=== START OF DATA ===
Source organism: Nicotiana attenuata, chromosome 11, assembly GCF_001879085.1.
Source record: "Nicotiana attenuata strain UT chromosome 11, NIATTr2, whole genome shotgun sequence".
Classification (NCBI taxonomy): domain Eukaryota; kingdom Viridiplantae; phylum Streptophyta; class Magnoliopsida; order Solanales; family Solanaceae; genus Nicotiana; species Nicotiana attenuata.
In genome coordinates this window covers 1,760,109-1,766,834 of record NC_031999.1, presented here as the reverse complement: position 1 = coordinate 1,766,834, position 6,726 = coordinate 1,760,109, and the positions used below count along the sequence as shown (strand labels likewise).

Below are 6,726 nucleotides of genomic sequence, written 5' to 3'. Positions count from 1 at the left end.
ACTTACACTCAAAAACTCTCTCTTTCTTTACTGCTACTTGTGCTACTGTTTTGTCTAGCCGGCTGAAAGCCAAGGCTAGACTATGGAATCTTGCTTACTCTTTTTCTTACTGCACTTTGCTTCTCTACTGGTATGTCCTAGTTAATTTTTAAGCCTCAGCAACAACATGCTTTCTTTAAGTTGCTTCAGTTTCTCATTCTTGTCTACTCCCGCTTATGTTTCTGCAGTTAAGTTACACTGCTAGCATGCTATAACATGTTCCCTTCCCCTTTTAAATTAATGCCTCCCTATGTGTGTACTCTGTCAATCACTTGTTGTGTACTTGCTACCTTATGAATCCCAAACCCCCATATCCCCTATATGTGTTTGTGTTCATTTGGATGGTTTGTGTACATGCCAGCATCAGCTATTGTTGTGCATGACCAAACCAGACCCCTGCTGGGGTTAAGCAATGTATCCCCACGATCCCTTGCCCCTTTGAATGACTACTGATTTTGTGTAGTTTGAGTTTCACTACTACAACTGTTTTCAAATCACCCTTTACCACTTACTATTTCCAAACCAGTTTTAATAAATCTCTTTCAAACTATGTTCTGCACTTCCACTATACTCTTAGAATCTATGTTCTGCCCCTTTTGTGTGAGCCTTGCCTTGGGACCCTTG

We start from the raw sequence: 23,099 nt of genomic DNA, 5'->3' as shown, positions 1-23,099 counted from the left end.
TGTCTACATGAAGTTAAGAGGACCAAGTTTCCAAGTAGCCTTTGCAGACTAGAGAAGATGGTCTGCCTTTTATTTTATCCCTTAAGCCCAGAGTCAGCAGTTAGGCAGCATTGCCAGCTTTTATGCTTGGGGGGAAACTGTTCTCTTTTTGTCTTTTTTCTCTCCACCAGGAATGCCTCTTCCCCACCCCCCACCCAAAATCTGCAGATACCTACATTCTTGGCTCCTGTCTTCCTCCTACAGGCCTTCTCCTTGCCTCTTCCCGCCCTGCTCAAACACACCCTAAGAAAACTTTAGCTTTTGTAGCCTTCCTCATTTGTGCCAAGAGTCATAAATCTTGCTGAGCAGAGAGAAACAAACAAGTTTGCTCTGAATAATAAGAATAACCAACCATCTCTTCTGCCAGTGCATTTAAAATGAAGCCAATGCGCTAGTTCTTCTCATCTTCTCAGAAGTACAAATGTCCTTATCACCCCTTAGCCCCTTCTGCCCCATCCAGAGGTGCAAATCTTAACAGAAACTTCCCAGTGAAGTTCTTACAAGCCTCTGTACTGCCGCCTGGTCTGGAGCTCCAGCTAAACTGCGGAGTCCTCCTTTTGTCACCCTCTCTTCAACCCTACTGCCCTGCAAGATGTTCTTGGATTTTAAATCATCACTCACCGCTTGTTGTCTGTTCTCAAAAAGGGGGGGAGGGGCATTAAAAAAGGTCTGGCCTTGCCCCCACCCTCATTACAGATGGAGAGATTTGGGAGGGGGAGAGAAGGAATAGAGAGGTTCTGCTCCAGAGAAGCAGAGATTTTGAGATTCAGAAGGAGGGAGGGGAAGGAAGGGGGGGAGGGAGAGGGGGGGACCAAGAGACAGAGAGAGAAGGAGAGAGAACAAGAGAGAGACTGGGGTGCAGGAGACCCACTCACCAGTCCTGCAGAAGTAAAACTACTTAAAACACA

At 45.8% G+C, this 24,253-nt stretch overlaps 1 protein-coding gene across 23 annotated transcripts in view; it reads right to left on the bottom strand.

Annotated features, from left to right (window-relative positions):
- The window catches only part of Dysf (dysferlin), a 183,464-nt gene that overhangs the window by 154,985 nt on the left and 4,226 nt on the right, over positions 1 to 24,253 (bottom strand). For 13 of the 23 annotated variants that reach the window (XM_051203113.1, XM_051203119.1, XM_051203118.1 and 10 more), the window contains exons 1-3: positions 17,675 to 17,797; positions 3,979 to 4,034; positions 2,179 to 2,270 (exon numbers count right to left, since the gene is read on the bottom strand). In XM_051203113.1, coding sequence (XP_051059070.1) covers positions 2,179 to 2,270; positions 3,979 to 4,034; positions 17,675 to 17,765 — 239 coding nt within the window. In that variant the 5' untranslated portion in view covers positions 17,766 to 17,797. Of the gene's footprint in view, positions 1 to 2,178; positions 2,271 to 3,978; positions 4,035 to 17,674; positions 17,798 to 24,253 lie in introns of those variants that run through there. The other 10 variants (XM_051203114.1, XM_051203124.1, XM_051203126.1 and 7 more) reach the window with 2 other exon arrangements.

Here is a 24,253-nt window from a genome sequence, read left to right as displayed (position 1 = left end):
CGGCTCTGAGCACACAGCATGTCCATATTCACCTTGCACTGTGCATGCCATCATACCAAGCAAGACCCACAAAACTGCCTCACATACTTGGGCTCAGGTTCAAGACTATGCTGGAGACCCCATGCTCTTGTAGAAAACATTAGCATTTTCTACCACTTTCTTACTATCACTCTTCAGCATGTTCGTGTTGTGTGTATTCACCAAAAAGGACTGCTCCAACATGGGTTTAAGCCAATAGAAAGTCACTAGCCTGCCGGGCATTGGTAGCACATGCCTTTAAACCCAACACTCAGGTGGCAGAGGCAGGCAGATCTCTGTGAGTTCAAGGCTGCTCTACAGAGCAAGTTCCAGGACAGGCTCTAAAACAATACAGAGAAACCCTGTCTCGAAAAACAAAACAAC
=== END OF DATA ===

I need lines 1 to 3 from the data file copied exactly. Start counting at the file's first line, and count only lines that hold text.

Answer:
Source organism: Nicotiana attenuata, chromosome 11, assembly GCF_001879085.1.
Source record: "Nicotiana attenuata strain UT chromosome 11, NIATTr2, whole genome shotgun sequence".
Classification (NCBI taxonomy): domain Eukaryota; kingdom Viridiplantae; phylum Streptophyta; class Magnoliopsida; order Solanales; family Solanaceae; genus Nicotiana; species Nicotiana attenuata.